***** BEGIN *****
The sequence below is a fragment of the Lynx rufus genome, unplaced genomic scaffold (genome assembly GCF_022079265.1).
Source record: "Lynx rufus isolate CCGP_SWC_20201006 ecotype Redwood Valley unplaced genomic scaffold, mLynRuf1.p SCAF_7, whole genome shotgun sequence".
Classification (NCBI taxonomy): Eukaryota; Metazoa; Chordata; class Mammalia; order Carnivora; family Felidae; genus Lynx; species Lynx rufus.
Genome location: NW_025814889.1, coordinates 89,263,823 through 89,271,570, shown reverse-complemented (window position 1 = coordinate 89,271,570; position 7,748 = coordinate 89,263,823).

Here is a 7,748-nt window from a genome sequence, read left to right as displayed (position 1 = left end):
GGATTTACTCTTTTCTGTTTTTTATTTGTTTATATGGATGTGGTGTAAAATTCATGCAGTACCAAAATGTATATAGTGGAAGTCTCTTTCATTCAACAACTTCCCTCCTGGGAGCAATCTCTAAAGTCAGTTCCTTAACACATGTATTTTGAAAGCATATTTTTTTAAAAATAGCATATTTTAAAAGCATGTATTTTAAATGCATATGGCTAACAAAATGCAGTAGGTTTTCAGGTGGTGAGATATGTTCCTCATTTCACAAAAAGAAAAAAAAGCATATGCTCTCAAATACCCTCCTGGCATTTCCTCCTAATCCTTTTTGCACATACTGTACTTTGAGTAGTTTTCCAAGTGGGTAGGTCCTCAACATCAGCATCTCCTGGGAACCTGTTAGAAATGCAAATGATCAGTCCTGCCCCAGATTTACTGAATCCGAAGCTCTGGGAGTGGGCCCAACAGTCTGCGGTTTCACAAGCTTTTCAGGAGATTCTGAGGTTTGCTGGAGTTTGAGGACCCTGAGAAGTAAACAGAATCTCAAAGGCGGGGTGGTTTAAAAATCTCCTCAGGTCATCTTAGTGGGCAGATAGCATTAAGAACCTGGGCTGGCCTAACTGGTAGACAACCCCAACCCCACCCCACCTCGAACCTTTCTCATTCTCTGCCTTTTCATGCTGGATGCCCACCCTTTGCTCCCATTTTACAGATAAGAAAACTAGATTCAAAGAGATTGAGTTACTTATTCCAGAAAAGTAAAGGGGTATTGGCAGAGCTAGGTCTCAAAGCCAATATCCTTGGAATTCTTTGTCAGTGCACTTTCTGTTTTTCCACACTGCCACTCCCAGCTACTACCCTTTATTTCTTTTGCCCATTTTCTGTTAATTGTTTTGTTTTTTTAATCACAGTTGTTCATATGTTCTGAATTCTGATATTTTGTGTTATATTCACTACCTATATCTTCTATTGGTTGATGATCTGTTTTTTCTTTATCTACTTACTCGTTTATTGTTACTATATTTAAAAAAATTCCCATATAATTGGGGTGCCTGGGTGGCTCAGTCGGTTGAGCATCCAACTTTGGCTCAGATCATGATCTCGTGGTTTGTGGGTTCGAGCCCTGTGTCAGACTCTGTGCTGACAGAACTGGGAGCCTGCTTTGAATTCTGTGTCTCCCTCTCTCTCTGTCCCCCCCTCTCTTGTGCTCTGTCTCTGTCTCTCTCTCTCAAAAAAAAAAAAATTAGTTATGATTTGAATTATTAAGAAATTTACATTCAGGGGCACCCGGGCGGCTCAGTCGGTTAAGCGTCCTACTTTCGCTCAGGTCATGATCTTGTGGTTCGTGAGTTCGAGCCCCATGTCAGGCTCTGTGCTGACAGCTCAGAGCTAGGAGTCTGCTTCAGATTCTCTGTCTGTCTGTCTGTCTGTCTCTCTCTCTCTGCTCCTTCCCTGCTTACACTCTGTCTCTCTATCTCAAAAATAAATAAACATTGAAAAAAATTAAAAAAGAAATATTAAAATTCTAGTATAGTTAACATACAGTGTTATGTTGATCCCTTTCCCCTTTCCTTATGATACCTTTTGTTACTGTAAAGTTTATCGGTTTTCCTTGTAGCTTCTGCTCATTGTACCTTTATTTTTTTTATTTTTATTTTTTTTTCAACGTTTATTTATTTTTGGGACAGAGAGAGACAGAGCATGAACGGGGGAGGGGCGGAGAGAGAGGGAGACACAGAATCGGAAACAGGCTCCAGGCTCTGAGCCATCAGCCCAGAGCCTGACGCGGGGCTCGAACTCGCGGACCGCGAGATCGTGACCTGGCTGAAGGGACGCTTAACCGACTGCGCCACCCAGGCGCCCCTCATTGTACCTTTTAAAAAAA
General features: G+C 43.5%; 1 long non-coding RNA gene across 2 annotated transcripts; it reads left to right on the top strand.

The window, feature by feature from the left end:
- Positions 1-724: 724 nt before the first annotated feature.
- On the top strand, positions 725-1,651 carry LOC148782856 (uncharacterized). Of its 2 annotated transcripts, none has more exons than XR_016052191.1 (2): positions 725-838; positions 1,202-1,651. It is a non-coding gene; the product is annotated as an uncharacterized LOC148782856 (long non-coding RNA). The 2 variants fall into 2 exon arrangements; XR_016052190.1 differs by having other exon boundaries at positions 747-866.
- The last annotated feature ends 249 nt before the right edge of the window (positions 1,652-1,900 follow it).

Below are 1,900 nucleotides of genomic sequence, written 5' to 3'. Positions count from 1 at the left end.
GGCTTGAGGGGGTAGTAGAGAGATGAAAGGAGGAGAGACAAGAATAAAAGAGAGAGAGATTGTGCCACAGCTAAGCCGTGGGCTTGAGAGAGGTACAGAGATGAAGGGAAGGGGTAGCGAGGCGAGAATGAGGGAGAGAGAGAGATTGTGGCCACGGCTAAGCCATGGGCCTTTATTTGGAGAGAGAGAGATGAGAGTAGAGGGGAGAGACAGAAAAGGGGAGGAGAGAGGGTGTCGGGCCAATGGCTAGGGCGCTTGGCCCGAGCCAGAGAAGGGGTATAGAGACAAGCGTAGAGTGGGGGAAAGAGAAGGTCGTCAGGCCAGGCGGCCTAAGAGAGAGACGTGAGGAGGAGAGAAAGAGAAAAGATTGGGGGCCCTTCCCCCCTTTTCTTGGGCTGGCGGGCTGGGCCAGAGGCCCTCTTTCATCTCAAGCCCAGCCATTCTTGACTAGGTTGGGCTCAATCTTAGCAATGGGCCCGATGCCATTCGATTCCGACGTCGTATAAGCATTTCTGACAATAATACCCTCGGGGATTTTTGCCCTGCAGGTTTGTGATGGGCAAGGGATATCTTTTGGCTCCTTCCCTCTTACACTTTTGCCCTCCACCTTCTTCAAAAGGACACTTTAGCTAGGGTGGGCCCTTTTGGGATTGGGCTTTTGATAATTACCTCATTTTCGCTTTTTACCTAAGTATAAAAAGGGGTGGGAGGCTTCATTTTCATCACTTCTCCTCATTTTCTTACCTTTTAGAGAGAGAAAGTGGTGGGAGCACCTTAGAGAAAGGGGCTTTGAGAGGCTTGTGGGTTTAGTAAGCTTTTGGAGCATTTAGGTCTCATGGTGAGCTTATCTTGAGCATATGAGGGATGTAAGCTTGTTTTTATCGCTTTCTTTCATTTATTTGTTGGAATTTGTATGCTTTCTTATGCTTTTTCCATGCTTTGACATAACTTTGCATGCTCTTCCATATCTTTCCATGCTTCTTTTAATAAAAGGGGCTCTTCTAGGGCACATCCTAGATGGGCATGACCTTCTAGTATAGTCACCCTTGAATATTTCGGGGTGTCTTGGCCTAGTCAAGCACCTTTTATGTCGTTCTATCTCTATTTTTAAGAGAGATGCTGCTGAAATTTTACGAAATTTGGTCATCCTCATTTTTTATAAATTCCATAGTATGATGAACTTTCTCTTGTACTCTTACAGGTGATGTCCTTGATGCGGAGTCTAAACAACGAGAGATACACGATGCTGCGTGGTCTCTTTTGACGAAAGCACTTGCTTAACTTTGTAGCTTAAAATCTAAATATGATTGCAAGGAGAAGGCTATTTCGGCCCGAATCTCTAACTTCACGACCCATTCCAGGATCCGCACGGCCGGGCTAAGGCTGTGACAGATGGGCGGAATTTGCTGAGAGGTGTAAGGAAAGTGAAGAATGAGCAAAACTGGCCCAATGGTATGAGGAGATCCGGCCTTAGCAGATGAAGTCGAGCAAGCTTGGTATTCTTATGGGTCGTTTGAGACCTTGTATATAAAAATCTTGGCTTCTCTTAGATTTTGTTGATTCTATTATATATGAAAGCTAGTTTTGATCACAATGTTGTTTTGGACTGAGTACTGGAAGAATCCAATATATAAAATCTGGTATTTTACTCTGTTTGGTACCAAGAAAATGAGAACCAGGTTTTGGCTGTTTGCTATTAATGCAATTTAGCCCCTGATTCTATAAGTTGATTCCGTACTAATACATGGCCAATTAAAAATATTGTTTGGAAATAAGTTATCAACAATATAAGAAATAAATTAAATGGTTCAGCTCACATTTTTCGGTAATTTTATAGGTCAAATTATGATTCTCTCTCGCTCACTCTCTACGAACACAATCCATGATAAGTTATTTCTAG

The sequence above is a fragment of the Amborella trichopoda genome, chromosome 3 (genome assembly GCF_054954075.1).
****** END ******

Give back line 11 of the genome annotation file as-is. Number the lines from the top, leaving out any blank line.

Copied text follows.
- The last annotated feature ends 249 nt before the right edge of the window (positions 1,652-1,900 follow it).